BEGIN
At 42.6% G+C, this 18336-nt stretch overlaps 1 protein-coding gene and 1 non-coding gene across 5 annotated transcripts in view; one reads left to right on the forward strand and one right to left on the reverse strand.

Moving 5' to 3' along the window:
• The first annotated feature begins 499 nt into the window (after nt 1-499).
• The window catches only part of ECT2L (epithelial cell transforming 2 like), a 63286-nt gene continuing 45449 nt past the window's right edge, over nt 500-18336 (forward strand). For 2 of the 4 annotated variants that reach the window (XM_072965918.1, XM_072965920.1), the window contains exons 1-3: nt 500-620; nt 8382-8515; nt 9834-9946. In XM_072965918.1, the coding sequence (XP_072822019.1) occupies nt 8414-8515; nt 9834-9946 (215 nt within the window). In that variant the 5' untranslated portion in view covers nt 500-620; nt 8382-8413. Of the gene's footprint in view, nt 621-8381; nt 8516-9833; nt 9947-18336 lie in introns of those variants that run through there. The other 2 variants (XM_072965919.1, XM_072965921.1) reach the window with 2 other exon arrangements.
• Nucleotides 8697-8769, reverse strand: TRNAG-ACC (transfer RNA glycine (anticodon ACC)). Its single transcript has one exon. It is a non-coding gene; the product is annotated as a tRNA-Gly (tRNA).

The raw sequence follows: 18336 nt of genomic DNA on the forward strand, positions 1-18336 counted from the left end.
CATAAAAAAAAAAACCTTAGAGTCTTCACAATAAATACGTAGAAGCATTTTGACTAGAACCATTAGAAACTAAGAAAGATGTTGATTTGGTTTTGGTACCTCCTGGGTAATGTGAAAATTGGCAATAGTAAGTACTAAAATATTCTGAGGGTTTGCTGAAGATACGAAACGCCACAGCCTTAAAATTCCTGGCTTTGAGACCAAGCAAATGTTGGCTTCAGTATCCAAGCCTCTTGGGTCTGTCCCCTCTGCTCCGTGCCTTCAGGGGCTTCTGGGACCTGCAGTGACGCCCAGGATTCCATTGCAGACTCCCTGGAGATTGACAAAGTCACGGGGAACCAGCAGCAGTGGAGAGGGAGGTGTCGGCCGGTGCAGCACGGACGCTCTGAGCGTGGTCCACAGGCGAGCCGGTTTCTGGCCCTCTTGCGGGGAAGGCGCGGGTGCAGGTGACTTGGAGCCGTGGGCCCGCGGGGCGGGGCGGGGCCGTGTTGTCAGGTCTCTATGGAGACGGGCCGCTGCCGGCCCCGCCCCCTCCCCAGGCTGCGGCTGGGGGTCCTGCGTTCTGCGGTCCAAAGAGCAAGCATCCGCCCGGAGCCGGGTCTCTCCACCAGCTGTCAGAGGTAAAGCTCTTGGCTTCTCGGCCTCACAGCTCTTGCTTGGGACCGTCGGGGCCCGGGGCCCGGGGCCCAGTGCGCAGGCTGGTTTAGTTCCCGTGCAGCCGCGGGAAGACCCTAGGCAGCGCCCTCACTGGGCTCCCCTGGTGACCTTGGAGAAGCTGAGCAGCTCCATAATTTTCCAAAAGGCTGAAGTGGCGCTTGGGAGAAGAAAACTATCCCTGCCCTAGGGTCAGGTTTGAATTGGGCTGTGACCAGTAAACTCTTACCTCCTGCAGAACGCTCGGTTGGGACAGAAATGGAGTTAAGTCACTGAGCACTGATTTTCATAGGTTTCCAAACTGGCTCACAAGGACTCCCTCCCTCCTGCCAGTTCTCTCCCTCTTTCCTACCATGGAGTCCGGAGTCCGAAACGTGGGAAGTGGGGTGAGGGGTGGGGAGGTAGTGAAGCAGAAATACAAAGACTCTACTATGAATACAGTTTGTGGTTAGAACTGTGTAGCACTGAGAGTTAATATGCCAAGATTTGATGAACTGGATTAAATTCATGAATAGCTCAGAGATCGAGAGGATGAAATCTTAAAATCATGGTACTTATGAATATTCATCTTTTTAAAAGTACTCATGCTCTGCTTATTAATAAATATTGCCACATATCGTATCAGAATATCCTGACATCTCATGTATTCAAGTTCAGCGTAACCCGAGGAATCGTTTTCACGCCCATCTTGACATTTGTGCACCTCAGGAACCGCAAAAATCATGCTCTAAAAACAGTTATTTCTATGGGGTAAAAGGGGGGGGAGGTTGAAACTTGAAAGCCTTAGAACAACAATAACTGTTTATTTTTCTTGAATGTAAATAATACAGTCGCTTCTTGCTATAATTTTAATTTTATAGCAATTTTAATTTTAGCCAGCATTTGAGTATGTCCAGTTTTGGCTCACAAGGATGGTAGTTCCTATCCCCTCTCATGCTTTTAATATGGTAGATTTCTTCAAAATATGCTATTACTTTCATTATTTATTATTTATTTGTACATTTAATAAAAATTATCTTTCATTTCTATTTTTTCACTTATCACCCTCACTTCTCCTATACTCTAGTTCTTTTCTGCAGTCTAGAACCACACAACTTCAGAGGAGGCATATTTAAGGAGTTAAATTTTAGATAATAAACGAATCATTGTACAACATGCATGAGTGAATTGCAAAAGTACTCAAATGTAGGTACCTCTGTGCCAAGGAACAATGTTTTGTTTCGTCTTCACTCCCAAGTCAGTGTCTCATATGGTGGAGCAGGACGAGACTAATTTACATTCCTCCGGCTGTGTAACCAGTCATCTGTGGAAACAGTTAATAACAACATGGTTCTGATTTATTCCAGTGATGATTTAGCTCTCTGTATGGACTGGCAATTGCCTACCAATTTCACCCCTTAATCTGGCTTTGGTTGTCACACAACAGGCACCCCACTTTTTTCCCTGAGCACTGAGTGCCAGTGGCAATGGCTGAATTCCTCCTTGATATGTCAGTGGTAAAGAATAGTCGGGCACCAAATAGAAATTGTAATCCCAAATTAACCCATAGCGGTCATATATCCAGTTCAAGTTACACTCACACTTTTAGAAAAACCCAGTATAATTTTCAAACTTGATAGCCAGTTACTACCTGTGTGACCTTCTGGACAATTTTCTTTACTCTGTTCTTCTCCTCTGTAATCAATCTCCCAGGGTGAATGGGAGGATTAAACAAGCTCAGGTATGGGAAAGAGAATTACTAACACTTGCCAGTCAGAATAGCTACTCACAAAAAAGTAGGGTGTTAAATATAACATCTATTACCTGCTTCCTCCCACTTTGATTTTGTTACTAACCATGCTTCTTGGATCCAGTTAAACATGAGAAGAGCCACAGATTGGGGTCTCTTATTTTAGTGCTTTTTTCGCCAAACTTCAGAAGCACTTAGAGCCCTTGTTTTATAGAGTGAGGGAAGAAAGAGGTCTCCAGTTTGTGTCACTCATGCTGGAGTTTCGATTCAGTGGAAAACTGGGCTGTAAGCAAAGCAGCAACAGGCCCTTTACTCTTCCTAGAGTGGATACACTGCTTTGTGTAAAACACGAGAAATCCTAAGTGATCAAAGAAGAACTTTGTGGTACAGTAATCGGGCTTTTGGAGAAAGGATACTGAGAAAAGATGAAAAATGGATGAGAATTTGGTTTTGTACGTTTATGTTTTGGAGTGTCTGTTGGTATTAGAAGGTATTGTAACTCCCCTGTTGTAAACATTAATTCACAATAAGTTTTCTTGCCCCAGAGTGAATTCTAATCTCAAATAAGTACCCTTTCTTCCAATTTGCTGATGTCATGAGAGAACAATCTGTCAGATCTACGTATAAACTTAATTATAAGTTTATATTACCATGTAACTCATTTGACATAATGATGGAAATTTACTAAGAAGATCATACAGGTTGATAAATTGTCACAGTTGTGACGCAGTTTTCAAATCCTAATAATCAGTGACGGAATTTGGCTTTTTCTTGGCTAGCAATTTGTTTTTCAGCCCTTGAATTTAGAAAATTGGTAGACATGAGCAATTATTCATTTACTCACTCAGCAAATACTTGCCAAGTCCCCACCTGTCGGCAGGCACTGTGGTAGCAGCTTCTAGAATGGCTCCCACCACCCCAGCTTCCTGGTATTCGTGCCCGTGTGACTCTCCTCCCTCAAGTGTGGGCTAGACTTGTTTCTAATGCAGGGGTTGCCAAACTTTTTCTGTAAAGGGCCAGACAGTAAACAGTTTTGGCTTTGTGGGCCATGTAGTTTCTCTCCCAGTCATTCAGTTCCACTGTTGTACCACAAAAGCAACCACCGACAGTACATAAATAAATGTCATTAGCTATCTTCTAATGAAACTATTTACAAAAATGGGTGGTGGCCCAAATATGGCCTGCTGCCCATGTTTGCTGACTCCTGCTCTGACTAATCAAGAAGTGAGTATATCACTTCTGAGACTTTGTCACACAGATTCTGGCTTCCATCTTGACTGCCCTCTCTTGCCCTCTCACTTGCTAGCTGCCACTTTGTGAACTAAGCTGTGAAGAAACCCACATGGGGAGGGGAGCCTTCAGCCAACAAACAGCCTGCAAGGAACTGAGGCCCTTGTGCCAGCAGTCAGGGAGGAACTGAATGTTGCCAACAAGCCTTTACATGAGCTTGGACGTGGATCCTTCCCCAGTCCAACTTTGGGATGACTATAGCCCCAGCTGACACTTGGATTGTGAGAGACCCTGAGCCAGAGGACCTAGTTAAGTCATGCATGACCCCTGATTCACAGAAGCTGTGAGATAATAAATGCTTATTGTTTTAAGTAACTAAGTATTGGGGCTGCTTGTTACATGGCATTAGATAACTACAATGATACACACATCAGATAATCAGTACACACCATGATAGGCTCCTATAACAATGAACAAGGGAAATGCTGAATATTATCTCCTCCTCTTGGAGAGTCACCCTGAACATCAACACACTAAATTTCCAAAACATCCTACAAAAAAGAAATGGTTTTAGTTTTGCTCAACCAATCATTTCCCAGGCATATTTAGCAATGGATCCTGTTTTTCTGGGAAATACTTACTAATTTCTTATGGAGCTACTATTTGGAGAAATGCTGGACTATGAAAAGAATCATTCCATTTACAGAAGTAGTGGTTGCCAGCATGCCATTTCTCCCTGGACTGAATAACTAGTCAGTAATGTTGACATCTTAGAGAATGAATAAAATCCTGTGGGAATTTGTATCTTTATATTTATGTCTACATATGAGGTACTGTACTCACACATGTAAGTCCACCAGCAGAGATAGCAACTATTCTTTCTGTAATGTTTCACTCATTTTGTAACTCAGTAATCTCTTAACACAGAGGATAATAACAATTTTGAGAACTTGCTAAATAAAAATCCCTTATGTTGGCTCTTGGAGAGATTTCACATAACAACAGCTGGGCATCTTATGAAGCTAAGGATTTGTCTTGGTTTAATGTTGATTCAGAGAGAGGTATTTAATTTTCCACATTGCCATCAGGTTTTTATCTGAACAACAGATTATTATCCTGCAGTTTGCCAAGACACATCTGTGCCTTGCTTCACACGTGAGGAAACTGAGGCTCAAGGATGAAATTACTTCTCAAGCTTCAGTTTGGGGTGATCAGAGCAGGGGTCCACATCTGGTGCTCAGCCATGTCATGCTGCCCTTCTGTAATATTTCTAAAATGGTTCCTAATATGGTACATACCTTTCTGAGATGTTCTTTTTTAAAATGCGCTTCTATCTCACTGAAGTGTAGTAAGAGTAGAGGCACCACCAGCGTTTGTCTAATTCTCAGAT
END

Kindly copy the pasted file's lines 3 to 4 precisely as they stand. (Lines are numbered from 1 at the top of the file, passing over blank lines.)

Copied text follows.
• The first annotated feature begins 499 nt into the window (after nt 1-499).
• The window catches only part of ECT2L (epithelial cell transforming 2 like), a 63286-nt gene continuing 45449 nt past the window's right edge, over nt 500-18336 (forward strand). For 2 of the 4 annotated variants that reach the window (XM_072965918.1, XM_072965920.1), the window contains exons 1-3: nt 500-620; nt 8382-8515; nt 9834-9946. In XM_072965918.1, the coding sequence (XP_072822019.1) occupies nt 8414-8515; nt 9834-9946 (215 nt within the window). In that variant the 5' untranslated portion in view covers nt 500-620; nt 8382-8413. Of the gene's footprint in view, nt 621-8381; nt 8516-9833; nt 9947-18336 lie in introns of those variants that run through there. The other 2 variants (XM_072965919.1, XM_072965921.1) reach the window with 2 other exon arrangements.